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money terms. if you look at the big coin world and big coin, well, it's a completely different picture. but in terms of money, this is what this characteristic of a dictatorship and i'll talk or see whether it's saudi arabia or the united states . so thing, as we've talked about before turning, we talked about this, this sort of cycles outside of the control of the command, the control central bank. so you have generational cycle that can't be stopped even, even though their entire wealth has already been spent by a debt, right? that's just pulling forward all consumption for the past. 50 years is coming due, the generation is arriving generation z is here and they're here to say, we're not going to stick with this program, right. on the other hand, you have the facilities trap that's also 50 years in the making. i think it was 1972, wasn't it? that nixon went to china started to bring them into the global economy then, and of course in 2001 they became part of the w cio and favorite nation status. so
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these are cycles that are all coming to ahead and you can only control one part of the cycle for right the cycle that is the recession has been effectively managed or canceled through central bank machinations and manipulation of the money supply and, and the co option of the bankers by authoritarian and the bigger cycles that you're talking about there in terms of the 4th turning as it's called or the through cities trap, which is a multi decade kind of cycle. these cycles like the cycles of the planets cannot be changed. yeah. using fia, by dictate by pronouncing the sun will rise in the west if that's not going to work . so at some point, like putting a beach ball under water, you know, a little kid. he's pushing the beach paul, under water at some point that it can't do it anymore. pops up to the surface. so no matter how much the central banks try to pretend that there's no inflation as
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a result of the money printing no matter how many in basilica snell aisle idiocies, the president joe biden utters by trying to push that baseball inflation under water at some point his feeble, let his hands give out and the inflation is like, you know, it's actually out of control. i like the way that you said that recessions have been cancelled. because it does make sense that all of these, the domestic, at least on the domestic front of this 50 years of fi out. and of course the u. s. fi out is the most important because it's the world reserve currency. but that, that cancel culture that has emerged in the last few years of its life seems to be not accidental. it seems to be a natural progression out of a desire to control all to agree that the dollar is still king. yeah, the council culture is part of the millennial generation seems to be really in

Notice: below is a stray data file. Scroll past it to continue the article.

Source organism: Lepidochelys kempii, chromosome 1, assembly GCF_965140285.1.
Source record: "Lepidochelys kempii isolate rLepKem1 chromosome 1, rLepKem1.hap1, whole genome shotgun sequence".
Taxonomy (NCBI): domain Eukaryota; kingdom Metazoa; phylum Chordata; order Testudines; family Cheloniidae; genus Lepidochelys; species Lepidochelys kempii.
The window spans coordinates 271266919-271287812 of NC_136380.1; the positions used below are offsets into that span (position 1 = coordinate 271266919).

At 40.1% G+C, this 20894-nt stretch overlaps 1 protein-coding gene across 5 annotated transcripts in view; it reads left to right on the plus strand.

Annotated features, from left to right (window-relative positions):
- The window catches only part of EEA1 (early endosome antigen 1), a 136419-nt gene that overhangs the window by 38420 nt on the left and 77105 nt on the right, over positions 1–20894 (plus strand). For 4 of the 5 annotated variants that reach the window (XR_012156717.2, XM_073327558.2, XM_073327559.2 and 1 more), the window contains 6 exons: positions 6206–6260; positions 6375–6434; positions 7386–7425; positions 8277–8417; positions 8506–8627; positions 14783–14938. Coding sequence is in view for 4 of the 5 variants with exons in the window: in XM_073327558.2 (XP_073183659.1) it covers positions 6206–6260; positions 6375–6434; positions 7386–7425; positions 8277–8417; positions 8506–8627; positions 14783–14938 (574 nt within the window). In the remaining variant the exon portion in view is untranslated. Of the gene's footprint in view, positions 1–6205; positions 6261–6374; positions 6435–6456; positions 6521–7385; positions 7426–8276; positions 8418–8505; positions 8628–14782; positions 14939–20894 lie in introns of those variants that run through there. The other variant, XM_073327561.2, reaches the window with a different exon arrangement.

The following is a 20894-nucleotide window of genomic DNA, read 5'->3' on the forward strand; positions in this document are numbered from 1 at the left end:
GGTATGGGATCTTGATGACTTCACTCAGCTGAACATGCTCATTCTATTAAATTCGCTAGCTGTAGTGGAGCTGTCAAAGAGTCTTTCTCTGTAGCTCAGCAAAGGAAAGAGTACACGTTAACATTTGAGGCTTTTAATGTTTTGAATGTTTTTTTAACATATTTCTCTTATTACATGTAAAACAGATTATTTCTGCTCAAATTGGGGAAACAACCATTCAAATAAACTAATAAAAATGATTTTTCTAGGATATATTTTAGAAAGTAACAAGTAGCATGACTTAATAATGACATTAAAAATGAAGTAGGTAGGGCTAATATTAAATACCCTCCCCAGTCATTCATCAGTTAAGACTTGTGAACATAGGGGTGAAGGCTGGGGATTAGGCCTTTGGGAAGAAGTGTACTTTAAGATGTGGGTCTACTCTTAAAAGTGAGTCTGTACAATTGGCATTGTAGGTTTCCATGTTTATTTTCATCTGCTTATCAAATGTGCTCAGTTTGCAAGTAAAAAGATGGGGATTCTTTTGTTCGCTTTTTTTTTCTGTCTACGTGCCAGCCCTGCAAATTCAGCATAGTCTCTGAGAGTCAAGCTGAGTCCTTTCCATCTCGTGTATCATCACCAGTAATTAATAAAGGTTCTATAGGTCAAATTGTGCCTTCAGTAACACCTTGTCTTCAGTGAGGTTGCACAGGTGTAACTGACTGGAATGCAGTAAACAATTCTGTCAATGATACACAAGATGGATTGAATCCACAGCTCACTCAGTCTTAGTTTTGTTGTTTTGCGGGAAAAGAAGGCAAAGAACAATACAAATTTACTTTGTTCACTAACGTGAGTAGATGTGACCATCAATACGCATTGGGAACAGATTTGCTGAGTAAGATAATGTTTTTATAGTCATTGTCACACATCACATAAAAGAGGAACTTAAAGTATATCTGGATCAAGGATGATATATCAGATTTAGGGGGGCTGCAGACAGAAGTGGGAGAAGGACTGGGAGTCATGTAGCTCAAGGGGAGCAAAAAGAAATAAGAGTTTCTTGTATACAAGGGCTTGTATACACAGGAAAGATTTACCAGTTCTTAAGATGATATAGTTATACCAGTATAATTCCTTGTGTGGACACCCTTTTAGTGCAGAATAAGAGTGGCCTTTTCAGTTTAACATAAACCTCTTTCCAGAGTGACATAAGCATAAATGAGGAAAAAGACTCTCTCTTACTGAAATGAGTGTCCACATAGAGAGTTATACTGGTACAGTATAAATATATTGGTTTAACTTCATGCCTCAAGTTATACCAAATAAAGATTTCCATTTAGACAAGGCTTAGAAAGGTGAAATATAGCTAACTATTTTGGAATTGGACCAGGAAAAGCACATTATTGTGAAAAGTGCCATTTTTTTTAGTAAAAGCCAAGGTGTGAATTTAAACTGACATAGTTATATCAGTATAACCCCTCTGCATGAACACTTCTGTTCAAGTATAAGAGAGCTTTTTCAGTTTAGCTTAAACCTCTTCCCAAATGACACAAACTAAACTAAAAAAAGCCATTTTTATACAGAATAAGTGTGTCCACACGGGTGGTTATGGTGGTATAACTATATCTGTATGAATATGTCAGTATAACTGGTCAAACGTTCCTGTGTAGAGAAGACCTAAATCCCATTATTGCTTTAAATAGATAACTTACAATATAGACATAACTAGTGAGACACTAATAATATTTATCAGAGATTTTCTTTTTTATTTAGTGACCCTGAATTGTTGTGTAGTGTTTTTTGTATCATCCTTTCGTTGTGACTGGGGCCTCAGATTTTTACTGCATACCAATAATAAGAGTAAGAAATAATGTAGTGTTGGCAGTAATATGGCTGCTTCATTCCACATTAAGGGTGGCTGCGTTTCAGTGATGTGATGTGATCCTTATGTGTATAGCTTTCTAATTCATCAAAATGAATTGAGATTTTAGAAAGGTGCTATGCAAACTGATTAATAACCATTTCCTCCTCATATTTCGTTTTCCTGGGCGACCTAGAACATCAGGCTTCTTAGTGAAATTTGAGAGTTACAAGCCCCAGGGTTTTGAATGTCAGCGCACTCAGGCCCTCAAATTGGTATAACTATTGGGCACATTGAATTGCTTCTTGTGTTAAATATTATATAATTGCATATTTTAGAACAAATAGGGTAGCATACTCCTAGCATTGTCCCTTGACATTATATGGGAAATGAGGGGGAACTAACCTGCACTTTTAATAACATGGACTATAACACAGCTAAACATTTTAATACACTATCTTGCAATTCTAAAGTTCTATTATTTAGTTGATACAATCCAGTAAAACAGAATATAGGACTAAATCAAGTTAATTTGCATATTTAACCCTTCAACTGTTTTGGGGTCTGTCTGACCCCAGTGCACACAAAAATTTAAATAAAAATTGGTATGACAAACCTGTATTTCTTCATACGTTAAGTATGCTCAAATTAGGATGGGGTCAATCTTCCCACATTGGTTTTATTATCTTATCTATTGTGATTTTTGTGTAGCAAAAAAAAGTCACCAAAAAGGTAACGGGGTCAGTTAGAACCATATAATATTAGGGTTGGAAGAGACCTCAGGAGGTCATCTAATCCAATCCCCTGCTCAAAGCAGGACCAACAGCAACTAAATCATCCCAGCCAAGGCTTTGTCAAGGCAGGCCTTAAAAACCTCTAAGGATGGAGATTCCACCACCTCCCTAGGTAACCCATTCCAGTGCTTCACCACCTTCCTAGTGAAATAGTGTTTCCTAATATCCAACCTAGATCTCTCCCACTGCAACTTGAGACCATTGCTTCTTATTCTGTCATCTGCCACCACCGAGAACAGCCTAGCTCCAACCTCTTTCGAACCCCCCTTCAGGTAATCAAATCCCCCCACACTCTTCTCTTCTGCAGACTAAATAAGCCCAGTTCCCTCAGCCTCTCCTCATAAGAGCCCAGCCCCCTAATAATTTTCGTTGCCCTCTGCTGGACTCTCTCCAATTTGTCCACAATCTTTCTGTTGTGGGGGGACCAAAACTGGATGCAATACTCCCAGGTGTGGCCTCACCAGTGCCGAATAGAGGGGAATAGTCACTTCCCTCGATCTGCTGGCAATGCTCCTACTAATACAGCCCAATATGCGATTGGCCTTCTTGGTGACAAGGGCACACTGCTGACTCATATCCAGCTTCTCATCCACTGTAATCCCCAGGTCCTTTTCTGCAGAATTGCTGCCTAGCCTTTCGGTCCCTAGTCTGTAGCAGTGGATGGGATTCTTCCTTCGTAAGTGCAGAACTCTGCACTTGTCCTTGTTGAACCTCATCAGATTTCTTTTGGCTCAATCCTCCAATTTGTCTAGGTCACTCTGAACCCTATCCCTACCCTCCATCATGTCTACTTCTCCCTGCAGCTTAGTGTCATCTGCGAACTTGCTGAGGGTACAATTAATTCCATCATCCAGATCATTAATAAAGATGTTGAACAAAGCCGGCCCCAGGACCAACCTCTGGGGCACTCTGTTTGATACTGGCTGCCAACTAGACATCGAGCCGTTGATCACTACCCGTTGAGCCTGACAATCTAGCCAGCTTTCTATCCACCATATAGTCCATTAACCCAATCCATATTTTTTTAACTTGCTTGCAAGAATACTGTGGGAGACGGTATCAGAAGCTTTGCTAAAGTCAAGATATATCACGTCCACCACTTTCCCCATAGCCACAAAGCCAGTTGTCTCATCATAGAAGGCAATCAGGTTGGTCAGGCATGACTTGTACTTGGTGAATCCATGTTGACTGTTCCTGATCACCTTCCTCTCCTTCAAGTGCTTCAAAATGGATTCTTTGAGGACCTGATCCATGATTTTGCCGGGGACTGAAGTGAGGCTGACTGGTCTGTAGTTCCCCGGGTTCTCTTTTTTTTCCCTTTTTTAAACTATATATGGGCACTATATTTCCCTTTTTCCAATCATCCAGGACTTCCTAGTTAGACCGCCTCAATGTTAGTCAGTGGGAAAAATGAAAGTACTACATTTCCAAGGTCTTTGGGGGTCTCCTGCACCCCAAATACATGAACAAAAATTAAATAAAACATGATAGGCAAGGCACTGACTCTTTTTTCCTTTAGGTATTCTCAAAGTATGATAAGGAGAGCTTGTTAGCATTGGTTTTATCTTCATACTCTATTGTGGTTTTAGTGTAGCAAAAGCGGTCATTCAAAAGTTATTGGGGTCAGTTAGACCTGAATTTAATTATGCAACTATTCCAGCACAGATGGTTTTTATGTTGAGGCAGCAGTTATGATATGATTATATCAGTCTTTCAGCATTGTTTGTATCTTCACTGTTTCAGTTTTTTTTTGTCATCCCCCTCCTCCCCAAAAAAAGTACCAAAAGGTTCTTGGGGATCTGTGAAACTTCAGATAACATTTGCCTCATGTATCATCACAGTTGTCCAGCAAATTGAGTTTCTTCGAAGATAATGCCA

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favor of the counselor culture. and the generation z then are just getting out of college now are actually anti count council culture. so with the generation z, they're actually going to start to see a return to hyper volatility in millennials already or into big coined is a generation is not yet firmly under bitcoin that she will change. and now then you'll have to generation the simultaneously heavily into bitcoin. and then you'll see fab money, which is already freaking out. the central banks are already resorting to a pure of neil feudalism to try to control the wild fire. that is big coin. and that will fail. remember we just pointed out that stocks are all time highs. home prices that all time high income said all time highs. job openings at all time highs. well, he also just opposes that headline. that tweet with this chart here. the feds balance sheet hit another record high this week at $8.00 trillion dollars. so this is really the chart to look at for 50 years of fi out. this is print 2008,